Maths without words puzzles - provoking thought and fun
Updated: Jun 5
Meeting James - the creator of Maths Without Words
Well, I didn't meet him exactly - but he has such a vibrant and dynamic manner of presenting which really feels like we're having a conversation.
If you'd like a quick dose of James Tanton energy, check out this fun and mindblowing (!) clip where he talks about dots and beautiful math. -->
Anyhoo - soon after the conference, I found some of James' Maths Without Words puzzles. I'd been dabbling in instructionless tasks as an idea, to get kids thinking, reasoning and becoming more independent. So finding these aptly and succinctly labelled tasks had me kinda excited to say the least. Or should I say speechless...😉
What are Maths Without Words puzzles?
Maths Without Words are a unique bunch of visual maths puzzles that pack a rich punch.
Before responding to the puzzle itself, puzzlers have the job of figuring out what the puzzle is. This requires putting a bunch of verbs into action like noticing, questioning, sense-making, conjecturing...mathematical 'doing' that I'm trying to bring more of into everyday practice.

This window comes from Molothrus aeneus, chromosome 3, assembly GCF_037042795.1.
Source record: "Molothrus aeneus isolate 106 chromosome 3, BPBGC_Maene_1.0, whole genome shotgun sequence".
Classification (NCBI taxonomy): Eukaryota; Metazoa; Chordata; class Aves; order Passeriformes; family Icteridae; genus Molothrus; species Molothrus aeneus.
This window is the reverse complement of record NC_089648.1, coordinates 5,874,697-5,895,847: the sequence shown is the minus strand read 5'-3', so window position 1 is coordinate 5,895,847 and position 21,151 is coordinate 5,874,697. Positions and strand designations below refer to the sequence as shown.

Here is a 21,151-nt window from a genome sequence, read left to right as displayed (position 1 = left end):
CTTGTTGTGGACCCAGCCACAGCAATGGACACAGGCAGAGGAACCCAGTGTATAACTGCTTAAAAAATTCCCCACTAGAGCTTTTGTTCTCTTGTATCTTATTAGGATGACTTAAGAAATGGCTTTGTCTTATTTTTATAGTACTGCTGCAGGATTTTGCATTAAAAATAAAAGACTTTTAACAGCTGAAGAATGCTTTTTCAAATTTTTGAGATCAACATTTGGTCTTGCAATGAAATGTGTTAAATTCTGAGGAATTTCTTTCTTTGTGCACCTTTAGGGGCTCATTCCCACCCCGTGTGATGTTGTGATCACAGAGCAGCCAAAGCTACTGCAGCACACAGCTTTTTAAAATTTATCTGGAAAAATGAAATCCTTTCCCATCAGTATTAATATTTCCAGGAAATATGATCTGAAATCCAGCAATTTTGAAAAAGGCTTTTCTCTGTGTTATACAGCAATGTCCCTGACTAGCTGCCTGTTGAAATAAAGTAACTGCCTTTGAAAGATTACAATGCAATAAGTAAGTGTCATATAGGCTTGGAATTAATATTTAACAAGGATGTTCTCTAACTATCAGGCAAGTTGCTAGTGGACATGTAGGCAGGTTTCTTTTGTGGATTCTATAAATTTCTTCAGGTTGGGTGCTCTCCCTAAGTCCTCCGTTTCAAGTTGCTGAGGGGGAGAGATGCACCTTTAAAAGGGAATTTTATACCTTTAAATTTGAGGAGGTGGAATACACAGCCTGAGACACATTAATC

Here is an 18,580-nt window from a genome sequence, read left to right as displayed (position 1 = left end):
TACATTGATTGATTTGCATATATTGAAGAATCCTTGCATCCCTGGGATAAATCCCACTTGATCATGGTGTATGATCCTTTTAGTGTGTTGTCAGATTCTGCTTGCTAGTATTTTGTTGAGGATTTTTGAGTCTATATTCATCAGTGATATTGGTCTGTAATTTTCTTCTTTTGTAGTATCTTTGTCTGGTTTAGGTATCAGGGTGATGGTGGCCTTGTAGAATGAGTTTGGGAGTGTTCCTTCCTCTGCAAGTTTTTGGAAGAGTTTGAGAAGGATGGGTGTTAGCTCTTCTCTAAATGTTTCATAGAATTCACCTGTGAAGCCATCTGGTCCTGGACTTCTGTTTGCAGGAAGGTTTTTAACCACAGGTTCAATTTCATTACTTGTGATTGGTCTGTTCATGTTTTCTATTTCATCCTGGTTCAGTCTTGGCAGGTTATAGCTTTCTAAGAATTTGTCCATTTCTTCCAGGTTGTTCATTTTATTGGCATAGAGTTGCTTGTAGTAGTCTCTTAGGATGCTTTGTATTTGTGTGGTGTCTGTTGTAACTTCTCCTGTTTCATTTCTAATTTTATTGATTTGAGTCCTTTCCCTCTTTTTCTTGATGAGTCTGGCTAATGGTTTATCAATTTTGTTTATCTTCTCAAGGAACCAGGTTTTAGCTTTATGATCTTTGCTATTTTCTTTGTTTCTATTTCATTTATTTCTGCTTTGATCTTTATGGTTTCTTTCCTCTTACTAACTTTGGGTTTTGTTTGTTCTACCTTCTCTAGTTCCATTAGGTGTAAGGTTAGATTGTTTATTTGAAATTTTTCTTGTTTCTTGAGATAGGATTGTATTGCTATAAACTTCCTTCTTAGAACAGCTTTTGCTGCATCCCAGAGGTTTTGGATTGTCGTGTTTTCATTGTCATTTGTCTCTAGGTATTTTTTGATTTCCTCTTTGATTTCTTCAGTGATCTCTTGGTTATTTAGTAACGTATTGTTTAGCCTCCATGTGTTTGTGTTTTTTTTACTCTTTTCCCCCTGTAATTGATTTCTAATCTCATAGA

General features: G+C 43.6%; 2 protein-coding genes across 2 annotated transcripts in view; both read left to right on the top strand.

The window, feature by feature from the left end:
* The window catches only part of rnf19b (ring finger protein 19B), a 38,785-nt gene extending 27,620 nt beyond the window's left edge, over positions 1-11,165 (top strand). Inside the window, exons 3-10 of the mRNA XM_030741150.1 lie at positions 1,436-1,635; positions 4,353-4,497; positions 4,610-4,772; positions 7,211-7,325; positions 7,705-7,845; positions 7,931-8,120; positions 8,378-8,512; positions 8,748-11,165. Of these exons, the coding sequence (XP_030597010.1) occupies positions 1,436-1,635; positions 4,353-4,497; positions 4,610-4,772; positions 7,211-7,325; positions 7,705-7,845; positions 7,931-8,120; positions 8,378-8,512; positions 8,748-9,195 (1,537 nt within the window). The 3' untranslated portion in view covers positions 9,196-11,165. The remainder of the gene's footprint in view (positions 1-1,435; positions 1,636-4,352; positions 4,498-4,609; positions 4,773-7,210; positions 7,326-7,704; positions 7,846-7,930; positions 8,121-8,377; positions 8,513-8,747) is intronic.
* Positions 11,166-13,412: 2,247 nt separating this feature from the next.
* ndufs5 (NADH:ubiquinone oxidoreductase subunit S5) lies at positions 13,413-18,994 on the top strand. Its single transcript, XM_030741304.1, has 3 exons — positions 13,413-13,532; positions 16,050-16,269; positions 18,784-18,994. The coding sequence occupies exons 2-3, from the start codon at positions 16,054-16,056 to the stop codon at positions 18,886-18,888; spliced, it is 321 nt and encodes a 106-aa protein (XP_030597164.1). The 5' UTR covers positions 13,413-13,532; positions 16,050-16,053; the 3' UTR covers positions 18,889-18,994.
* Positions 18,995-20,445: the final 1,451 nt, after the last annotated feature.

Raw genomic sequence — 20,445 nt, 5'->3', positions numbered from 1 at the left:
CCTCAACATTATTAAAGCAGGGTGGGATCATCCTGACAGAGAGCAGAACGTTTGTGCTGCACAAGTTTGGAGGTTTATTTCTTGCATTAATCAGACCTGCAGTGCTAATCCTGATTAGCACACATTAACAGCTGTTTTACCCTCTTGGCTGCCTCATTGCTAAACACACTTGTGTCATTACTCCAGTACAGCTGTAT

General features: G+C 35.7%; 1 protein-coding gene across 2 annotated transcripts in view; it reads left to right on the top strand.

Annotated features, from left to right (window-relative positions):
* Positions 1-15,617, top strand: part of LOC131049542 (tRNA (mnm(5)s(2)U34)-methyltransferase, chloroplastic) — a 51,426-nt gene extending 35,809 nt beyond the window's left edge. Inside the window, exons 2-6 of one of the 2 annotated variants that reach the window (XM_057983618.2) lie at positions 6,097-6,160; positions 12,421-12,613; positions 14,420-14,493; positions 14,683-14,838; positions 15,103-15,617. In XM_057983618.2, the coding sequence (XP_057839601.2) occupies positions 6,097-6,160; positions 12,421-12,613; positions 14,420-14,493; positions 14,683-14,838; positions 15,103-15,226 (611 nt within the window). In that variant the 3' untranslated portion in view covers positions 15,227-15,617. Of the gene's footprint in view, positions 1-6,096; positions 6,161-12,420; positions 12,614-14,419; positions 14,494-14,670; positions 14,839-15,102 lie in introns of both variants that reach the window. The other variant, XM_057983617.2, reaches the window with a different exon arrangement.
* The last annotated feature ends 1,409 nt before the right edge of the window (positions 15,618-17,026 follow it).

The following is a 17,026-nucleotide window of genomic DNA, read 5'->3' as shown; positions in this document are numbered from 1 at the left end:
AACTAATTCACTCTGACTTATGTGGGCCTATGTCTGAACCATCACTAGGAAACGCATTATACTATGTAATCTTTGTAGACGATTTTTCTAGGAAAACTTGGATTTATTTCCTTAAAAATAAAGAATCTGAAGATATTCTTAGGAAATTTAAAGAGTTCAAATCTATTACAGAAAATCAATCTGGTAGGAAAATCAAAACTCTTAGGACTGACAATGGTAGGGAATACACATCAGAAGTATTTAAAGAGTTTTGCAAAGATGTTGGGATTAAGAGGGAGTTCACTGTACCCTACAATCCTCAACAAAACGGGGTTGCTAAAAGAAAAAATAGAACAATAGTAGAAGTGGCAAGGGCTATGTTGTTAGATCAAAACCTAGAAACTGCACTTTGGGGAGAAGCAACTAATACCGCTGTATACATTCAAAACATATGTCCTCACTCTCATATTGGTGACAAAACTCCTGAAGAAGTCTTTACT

Maths Without Words puzzles provide a mathematical visual to think about, and respond to.
Essentially there are two significant steps: Step 1: Work out...What is the puzzle? Step 2: Respond...What’s your response to the puzzle?
When first playing around with these, for step 2 I was asking... What's your solution to the puzzle? Then when I saw James' use of response in the tweet above, it stood out as inviting even more than solutions; making the discussion more inclusive and process-driven.
Here's another: What's the puzzle? What's your response to the puzzle?
And another - Cannonballs! What's the puzzle? What's your response to the puzzle?
Incorporating Notice & Wonder
I'm an avid Notice & Wonder fan and see it as a potential value-add to support sense-making Maths Without Words puzzles.
1. What do you notice?
What do you wonder?
Did you have something similar or different to Michaela?
So...given that: What's the puzzle? What's your response to the puzzle?
Maths Without Words is still a relatively new activity for me. I know there'll be more to discover and continue to make sense of. If you have thoughts, experiences or ideas to share on these beauties, please let me know! :)
If you'd like more tried and tested task ideas to engage all students in maths, and would like to meet and learn with James Tanton, consider joining us at the next online Maths Teacher Circle on Thur 15th April, 2021. Learn more and secure your spot here.
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